Researchers have conclusively shown that people with autistic traits show less empathy and reduced understanding of other people’s feelings in a new study out today from the University of Bath and King’s College London.
Whilst autism might be associated with social difficulties, there has been debate in recent years about whether the autistic community experience difficulties in processing emotion or not and the exact form this takes.
This has centred on difficulties in measuring empathy, but also on the complicating factor that many autistic people also experience alexithymia, the condition otherwise known as ’emotional blindness’. Those with alexithymia face difficulties in understanding their own and others’ emotions, yet it was less clear whether autistic people without the condition faced the same challenge.
For the new study, published in a Special Issue on Empathy in the Journal of Autism and Developmental Disorders, Dr. Punit Shah, Lucy Livingston and colleagues addressed limitations in previous research. Across two large-scale surveys, sampling over 650 adults from the general population, they measured the links between autistic tendencies, alexithymia, and scored individuals on a detailed empathy test.
Their results found that having more autistic tendencies was linked to lower empathy, even after factoring in alexithymia. Using computerised simulations, in advanced statistics used for the very first time in the history of autism research, autism was the more ‘dominant’ and statistically important link to empathy when compared to alexithymia. These simulations showed that the results would be found around 90% of the time in the population. Their results were found in two studies and held after factoring in both participants’ age and gender.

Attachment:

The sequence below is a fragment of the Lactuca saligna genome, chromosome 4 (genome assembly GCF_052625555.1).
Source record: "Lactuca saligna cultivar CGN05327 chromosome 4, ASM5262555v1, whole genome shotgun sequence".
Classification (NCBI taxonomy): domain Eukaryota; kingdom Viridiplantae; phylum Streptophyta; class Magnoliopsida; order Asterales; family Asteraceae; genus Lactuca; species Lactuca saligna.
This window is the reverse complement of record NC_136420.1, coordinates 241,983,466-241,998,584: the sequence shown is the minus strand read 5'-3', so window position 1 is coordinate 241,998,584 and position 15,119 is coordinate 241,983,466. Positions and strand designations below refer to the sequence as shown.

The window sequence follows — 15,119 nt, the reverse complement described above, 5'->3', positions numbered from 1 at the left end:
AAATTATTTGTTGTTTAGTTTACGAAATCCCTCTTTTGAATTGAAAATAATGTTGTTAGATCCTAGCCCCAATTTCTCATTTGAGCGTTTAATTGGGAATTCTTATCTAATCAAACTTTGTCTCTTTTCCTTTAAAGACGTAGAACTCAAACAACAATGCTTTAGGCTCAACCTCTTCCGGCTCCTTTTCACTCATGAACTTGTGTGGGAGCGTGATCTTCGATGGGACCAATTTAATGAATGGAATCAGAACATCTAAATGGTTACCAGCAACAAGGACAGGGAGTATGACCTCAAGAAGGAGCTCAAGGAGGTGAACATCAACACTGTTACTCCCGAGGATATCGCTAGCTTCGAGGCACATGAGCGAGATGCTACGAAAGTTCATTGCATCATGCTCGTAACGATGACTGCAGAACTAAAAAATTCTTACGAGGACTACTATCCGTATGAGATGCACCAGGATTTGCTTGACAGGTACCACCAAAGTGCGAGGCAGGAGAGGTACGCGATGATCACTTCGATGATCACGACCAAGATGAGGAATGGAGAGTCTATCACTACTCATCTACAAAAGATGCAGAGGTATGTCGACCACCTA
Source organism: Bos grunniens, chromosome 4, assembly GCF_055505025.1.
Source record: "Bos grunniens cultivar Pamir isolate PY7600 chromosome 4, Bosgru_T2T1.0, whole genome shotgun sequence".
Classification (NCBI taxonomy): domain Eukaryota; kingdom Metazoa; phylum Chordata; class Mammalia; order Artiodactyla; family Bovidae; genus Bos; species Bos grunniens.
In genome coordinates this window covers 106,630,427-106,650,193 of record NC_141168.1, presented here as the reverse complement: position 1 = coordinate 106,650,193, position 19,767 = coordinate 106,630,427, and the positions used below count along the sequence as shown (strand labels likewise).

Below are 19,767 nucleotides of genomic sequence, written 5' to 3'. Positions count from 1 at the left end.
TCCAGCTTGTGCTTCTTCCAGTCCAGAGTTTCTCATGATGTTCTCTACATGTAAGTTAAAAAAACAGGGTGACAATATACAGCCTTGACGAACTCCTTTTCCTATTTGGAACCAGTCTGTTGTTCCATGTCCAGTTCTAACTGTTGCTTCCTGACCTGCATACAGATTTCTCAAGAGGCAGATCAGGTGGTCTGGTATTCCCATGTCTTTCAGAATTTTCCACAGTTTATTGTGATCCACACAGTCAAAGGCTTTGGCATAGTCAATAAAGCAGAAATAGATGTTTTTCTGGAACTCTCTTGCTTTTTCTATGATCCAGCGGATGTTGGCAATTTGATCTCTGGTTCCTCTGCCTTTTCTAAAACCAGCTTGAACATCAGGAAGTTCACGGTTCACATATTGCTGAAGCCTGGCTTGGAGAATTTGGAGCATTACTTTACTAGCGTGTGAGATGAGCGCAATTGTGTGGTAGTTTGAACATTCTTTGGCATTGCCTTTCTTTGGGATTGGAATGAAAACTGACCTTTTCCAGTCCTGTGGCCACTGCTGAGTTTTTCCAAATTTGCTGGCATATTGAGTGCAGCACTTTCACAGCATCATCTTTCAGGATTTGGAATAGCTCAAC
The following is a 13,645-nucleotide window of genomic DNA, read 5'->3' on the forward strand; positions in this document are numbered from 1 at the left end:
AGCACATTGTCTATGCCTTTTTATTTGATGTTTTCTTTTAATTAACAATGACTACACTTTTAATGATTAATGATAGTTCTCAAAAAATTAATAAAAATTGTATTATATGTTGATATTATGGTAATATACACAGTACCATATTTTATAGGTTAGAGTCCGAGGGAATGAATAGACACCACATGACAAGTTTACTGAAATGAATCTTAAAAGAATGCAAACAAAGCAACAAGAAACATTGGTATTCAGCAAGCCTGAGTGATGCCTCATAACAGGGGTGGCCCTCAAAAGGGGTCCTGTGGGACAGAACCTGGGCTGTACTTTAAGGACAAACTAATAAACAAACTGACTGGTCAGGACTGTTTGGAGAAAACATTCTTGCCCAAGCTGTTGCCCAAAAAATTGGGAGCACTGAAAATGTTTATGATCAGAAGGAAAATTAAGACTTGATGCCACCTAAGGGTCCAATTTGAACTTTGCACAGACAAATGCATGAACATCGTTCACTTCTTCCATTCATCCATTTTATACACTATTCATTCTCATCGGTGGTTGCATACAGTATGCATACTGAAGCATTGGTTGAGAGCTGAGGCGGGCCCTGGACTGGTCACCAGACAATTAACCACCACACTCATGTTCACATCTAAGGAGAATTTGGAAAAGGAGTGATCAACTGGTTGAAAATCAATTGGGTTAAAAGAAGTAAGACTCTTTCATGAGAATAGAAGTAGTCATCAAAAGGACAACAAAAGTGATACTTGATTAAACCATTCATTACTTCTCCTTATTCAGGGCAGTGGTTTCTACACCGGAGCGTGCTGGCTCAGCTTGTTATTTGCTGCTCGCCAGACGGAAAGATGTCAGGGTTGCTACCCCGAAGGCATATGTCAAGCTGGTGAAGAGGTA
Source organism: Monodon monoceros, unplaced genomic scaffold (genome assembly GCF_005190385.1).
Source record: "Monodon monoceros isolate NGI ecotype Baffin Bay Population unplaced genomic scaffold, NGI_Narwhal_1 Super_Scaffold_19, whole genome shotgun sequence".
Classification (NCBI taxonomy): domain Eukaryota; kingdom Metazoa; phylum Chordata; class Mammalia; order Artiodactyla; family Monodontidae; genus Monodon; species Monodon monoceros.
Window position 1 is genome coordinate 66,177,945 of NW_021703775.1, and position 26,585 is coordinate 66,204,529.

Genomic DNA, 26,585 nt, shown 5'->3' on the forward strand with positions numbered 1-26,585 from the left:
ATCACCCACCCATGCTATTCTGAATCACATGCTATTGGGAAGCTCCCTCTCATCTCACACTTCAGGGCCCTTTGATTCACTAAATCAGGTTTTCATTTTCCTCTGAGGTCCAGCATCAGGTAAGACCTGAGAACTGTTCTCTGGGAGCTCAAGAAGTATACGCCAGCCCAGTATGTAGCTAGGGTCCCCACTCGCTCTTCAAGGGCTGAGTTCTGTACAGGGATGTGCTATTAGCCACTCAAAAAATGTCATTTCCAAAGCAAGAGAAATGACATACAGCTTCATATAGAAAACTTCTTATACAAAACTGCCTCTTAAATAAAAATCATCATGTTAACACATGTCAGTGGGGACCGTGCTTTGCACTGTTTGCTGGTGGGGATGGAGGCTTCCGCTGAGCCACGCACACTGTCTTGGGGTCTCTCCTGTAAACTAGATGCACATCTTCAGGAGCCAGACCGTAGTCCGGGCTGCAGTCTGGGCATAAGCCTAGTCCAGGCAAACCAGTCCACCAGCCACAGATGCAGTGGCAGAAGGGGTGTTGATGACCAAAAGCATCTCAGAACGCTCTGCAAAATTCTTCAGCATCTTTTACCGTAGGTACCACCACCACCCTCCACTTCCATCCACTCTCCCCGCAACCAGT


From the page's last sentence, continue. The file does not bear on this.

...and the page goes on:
Lead researcher and expert on social processing in autism, Dr. Punit Shah from Bath’s Department of Psychology explains: “These findings provide some of the strongest evidence to date that autism is linked to lower empathy in the general population. Although many have associated autism with poor social skills, prior to this study the association with empathy was much less clear. By drawing on large samples and using advanced statistical techniques we hope these robust results can help settle a long-standing debate and will make an important contribution for future autism support.”
Study co-author, Lucy Livingston, of the Institute of Psychiatry, Psychology & Neuroscience at King’s College London, added: “Autism being linked with lower empathy is not necessarily a negative thing. Empathy is useful in social situations, but it can be a mentally tiring exercise. It is also thought that selective empathy, such as understanding some people’s feelings while ignoring others’, can lead to negative behaviours such as excluding some groups from society. It may be that lower empathy for those with autism actually has unforeseen benefits that we do not fully understand yet.”
Bath psychology student Lois Player was also part of the research team for the study. This is the first time an undergraduate second year has co-authored a paper at Bath.
The researchers hope their results will be used to improve understanding and acceptance of people with autistic tendencies and diagnosed autism. They suggest it is important for policymakers, clinicians, and educators, to be aware of such behaviours in order to create more autism-friendly environments.